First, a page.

Though Rama grows under the tutelage of Vasishta, He also had the good fortune to be guided by Vishwamitra. Vishwamitra’s greatness as a king and sage is well known. Endowed with sharp intellect and known for his valour and dharma, this austere rishi is a skilled archer as well.
As a young boy, when Rama accompanies Vishwamitra to the forest to protect his yagna, the sage taught Rama and Lakshmana the powerful mantras Bala and Atibala, and initiated them into the finer aspects of archery. Vishwamitra narrates his antecedents to Rama, because it is an acharya’s duty to impart the information about the guru who taught him, and of his predecessors in the tradition of Guru Parampara, pointed out Aasuri Sri Madhavachariar in a lecture. Only then the sishya will be aware of each acharya’s individual excellence and of the value of austerities and righteous living in the path of spiritual enlightenment.
All systems of Vedanta — Dvaita, Advaita or Visishtadvaita — honour Guru Parampara. The tradition is to venerate the acharya who imparts the Brahma Vidya and from him the line of preceptors is traced upwards to the Supreme Brahman. The Lord is revered as Adi Guru because He gave the Vedas to Brahma and also enlightened him about them.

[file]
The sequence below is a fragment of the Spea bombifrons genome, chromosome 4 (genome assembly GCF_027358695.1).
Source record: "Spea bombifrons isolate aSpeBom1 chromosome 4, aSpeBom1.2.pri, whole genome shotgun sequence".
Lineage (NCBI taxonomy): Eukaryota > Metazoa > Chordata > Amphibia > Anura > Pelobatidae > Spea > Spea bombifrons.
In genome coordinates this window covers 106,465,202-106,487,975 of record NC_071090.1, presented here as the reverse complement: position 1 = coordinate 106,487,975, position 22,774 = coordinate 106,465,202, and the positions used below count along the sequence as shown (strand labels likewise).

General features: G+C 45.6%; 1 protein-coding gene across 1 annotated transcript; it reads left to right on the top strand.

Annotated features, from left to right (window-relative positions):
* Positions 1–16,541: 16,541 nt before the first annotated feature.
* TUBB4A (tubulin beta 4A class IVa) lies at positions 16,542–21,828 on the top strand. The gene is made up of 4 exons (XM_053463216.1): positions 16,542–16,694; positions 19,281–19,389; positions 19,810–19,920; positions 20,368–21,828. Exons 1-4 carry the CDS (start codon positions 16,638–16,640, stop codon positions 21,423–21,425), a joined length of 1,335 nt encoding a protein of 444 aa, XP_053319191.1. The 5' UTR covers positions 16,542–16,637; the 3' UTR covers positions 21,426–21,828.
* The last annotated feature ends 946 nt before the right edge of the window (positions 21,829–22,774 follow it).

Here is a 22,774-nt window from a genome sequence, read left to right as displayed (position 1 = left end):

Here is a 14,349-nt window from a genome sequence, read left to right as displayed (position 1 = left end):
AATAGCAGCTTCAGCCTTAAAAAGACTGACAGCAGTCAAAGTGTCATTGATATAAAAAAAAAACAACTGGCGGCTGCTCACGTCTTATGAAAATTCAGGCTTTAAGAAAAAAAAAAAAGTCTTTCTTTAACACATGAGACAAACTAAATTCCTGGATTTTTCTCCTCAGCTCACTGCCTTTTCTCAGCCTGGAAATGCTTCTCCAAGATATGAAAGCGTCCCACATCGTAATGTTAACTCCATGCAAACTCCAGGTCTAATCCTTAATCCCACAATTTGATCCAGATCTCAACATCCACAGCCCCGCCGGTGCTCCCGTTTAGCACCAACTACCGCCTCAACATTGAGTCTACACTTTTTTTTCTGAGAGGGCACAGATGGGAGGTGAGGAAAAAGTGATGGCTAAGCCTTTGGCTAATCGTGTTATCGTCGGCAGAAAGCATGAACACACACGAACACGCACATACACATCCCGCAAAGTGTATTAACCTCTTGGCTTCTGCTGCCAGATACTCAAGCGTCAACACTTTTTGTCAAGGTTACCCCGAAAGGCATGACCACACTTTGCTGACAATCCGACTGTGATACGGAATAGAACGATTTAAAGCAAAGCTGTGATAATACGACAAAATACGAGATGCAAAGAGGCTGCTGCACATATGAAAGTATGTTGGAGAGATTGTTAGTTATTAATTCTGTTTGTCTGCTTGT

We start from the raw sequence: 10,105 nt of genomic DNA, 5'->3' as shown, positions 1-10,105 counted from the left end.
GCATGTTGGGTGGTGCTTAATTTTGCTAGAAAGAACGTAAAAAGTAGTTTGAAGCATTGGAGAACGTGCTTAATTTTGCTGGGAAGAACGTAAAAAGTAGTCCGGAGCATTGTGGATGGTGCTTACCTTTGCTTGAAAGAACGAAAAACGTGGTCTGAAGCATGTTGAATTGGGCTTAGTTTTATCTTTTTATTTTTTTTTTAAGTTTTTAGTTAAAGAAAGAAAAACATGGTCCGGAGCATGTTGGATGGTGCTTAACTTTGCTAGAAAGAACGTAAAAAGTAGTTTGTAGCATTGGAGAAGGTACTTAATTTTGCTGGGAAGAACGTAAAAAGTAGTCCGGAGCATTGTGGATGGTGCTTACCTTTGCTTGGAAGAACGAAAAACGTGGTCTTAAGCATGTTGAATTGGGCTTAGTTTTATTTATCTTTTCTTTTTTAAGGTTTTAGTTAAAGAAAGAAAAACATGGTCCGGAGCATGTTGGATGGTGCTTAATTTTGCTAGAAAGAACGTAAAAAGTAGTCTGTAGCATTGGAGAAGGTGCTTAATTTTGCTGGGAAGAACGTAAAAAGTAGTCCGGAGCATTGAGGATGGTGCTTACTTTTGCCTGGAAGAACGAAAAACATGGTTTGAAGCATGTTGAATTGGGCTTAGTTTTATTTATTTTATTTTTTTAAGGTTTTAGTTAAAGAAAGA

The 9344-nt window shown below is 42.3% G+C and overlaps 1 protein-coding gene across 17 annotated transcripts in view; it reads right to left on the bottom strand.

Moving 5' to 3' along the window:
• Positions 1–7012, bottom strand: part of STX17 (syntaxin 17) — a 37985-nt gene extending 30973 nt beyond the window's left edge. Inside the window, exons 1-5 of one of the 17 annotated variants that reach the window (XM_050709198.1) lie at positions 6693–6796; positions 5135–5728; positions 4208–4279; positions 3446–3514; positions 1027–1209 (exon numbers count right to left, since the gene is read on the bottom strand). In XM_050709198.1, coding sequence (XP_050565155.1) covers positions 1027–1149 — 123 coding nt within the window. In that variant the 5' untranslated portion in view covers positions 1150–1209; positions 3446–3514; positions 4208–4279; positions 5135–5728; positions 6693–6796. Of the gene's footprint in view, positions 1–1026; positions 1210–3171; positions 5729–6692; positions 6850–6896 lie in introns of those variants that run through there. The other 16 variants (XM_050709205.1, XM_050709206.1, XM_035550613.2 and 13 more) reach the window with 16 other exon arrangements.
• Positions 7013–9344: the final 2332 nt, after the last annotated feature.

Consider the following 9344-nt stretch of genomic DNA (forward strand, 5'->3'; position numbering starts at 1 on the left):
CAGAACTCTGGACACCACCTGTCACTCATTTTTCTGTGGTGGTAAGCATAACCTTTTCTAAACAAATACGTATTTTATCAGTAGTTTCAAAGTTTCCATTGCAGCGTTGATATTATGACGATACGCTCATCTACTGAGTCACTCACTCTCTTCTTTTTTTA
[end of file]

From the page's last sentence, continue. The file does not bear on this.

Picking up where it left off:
The Upanishads are eternal and it is only through the grace of good acharyas that one is able to gain access to them. Such preceptors will explain the eternal truths in a convincing way and that is how the Upanishads have been protected from the onslaughts of misinterpretations.
An acharya’s effulgence that reflects his enlightened state dispels the darkness of ignorance in the sishyas and a good disciple always remains grateful to his preceptor for this grace.
Time and again the Lord incarnates to protect the dharma which is the basis of the entire creation and to teach us the way to salvation.
To this end He inspires excellent acharyas and equally dedicated sishyas through whom the tradition continues in an unbroken manner.